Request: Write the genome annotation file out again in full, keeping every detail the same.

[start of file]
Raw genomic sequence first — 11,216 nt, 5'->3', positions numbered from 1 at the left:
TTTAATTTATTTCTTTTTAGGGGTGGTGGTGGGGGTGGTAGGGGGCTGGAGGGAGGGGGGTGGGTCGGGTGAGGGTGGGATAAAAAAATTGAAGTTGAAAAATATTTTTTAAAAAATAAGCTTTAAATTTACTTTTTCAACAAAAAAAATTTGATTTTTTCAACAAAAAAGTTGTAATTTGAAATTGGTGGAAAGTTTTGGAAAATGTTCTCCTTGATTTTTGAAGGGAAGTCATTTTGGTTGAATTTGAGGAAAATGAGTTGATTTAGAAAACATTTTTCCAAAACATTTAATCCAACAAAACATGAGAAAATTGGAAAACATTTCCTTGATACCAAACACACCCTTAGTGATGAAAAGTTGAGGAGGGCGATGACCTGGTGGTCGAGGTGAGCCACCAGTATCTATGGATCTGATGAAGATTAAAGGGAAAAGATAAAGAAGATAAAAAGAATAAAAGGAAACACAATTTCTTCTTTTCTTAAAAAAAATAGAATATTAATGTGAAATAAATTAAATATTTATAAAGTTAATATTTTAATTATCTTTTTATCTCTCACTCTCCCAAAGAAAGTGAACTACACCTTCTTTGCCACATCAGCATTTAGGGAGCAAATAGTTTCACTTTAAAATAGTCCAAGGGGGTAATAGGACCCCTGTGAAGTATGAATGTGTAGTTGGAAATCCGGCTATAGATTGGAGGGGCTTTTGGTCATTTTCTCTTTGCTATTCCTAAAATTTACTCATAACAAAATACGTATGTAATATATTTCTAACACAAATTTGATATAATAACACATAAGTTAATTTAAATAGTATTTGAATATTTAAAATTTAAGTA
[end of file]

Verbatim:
Raw genomic sequence first — 11,216 nt, 5'->3', positions numbered from 1 at the left:
TTTAATTTATTTCTTTTTAGGGGTGGTGGTGGGGGTGGTAGGGGGCTGGAGGGAGGGGGGTGGGTCGGGTGAGGGTGGGATAAAAAAATTGAAGTTGAAAAATATTTTTTAAAAAATAAGCTTTAAATTTACTTTTTCAACAAAAAAAATTTGATTTTTTCAACAAAAAAGTTGTAATTTGAAATTGGTGGAAAGTTTTGGAAAATGTTCTCCTTGATTTTTGAAGGGAAGTCATTTTGGTTGAATTTGAGGAAAATGAGTTGATTTAGAAAACATTTTTCCAAAACATTTAATCCAACAAAACATGAGAAAATTGGAAAACATTTCCTTGATACCAAACACACCCTTAGTGATGAAAAGTTGAGGAGGGCGATGACCTGGTGGTCGAGGTGAGCCACCAGTATCTATGGATCTGATGAAGATTAAAGGGAAAAGATAAAGAAGATAAAAAGAATAAAAGGAAACACAATTTCTTCTTTTCTTAAAAAAAATAGAATATTAATGTGAAATAAATTAAATATTTATAAAGTTAATATTTTAATTATCTTTTTATCTCTCACTCTCCCAAAGAAAGTGAACTACACCTTCTTTGCCACATCAGCATTTAGGGAGCAAATAGTTTCACTTTAAAATAGTCCAAGGGGGTAATAGGACCCCTGTGAAGTATGAATGTGTAGTTGGAAATCCGGCTATAGATTGGAGGGGCTTTTGGTCATTTTCTCTTTGCTATTCCTAAAATTTACTCATAACAAAATACGTATGTAATATATTTCTAACACAAATTTGATATAATAACACATAAGTTAATTTAAATAGTATTTGAATATTTAAAATTTAAGTA